Raised by a European mother with contempt for almost all American entertainment, many of the novels of my adolescence were set among the dense cold and the oppressive, overcast skies of northern Europe as I obsessively followed her adoration of Scandinavian Noir. In the years since, having traversed every habitable continent in my reading, finding Unquiet by Linn Ullman with its quiet grief, bony cold, and skies turned hollow with greyness, felt like I had returned to a place familiar enough to recognise, like I had come back to a place I almost believed was my own.
Unquiet traverses the contours of a childhood shaped by disillusionment and isolation within a family — as one grows up to realise that their parents are more than just parents, but are flawed individuals who existed long before us — before we ever had the nerve to assume, in the innocence and shameless selfishness of childhood, that they orbited our worlds and not their own.
The book, in sincere, thoughtful grace, shows what it is to be attached to a place with a love unreasonable in its enormity. It frays the threads of fiction and reality that are woven into places haunted by entire ecosystems of memories, contorted by what we have made of them and what we have willed the past to be. What is it, Ullman questions, to recognise yourself in a place more than in your name? What parts of you will fracture in leaving, and what will you find of yourself when you go back?
Unquiet questions not what happened in the past, but where it is set. What is the air like there? And the trees? What sounds were there? Which visions of the past can you trust and which are half-truths blurred by the obsessive incantations of nostalgia, the growing pains of childhood and the longing that haunts our grown-up dream?
If you asked me where my past exists — where the memories that I cannot help returning to are set, where I felt like my life began — I’d tell you about a field in the German south, of air so sharply cold it stings your cheeks pink, of a long-gone row of apple trees and the forest of pines a further two fields down. I’d tell you about the sound of violin solos on the radio at breakfast, of newspapers — the distant memory of real print, my grandfather’s black coffee and I, feeling so grown up, so old for being allowed to drink it with him.
This is the effect of Ullman, that in contorting memoir and fiction while looking back into herself, her family, the places of her past, and the ways in which they lay heavy among the present, she grants us the grace to make our own places of the past, to let them hold stories, to hold tightly to a cut-down row of apple trees and the violin on the radio not out of trivial sentimentality, but as a small act of resistance against the enduring transience of growing up and growing old.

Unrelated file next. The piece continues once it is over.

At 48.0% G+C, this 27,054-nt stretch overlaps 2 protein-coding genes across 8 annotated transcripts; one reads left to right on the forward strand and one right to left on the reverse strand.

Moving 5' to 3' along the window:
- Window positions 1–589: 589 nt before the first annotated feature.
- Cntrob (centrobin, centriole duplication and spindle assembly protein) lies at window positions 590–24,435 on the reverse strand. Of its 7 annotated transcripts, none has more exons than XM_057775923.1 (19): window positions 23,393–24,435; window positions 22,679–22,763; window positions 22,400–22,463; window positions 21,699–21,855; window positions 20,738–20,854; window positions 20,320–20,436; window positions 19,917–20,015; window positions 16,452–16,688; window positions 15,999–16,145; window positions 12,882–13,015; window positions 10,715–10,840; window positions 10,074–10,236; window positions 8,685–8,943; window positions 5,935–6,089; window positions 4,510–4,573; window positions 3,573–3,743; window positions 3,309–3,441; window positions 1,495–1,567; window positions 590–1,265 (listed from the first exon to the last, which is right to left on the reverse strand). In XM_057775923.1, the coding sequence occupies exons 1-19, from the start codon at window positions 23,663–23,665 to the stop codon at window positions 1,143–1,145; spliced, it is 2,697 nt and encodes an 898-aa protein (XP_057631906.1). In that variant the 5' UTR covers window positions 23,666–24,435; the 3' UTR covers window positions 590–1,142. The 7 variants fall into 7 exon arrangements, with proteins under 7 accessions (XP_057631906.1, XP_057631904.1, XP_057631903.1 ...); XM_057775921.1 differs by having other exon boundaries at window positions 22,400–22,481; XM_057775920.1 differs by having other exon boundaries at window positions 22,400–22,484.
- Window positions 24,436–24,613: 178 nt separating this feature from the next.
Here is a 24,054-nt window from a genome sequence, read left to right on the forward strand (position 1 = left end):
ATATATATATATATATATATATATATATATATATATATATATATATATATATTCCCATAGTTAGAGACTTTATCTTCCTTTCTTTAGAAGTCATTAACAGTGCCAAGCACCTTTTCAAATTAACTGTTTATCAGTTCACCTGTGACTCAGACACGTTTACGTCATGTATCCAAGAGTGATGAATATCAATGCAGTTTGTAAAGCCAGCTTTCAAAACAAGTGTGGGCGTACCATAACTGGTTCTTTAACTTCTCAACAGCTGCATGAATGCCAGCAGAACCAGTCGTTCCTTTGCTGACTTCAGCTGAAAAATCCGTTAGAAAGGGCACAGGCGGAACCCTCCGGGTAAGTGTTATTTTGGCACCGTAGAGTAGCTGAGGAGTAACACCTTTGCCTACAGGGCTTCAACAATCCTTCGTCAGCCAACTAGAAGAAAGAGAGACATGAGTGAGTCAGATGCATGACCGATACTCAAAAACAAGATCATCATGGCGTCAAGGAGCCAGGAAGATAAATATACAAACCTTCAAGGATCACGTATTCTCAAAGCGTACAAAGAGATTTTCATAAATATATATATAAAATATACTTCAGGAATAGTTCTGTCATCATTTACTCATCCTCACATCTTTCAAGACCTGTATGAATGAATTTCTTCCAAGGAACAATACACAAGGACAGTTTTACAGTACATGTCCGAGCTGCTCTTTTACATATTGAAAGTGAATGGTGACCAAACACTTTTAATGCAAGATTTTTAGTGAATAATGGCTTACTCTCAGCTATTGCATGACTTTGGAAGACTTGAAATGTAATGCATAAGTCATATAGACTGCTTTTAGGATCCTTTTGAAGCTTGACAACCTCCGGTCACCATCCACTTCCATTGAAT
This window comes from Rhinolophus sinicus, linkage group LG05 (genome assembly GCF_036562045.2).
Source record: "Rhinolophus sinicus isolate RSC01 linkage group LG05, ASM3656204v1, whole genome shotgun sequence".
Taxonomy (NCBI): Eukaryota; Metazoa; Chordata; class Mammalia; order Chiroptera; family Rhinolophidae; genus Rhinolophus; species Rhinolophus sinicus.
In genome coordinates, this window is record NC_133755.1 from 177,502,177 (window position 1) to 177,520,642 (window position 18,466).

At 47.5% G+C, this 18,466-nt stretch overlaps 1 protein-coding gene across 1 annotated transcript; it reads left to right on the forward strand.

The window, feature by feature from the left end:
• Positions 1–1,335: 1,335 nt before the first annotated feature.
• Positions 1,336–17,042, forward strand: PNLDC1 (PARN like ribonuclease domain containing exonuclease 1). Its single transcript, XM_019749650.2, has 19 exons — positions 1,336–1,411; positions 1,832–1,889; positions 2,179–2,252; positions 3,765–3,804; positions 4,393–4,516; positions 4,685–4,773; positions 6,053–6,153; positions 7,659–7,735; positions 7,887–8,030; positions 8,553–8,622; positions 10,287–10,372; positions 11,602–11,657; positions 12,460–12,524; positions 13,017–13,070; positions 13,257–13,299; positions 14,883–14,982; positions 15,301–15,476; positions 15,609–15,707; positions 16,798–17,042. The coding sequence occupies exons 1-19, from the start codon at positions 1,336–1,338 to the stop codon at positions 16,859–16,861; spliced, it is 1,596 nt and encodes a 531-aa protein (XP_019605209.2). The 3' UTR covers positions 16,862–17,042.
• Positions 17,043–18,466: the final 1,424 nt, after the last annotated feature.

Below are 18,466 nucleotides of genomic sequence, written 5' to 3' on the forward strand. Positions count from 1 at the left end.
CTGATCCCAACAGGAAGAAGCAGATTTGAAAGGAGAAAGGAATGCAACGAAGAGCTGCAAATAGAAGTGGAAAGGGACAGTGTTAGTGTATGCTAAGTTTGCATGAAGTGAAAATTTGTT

The story follows an aging Swedish filmmaker and his daughter, as they plan to write a book together about growing old — it tracks the conversations the pair have, the incessant questions asked, and the distractions created by a mind wrought with age and obsessed with Bach. “Happiness is finding yourself in the middle of the planning phase, when everything is possible and nothing is final,” writes Ullman. “A plan is more tangible than hope, there is time to spare.” Their conversations, recorded for the writing of the book, determine the entire trajectory of Unquiet and reflect their attempt at understanding each other deeply, despite the limitations of language, the dauntingness of vulnerability and the haunting effect of hindsight.The weight of love and loneliness is woven into their conversations, so present it is almost tangible. He loves his daughter out of habit, or memory, because the past is more tangible and the effort of lucidity in the present becomes ever greater with age. Her loneliness is that of grieving someone who is not yet gone, yet is absent but for the tendrils of existence he holds onto with great effort.
Yet this is not a bleak book. Their plans — the idea that they can control the presentation of the past and wring the future into what they wish it to be — fill their lives with optimism.
Held together by an amalgam of houses, streets and cities, from Sweden, Norway, Munich and New York to the little flat at 91 Dammensveien, and summers spent in the Faroe Islands, Unquiet traces the past as a lineage of places, seeking to understand childhood and daughterhood in its many shadows and shapes. Along the way, Ullman holds the grief of loss in gentle hands, and shows what it is to defy the incessant transience of time and age with a concentration of force and passion that could only point to a life lived in awareness of its own enormity.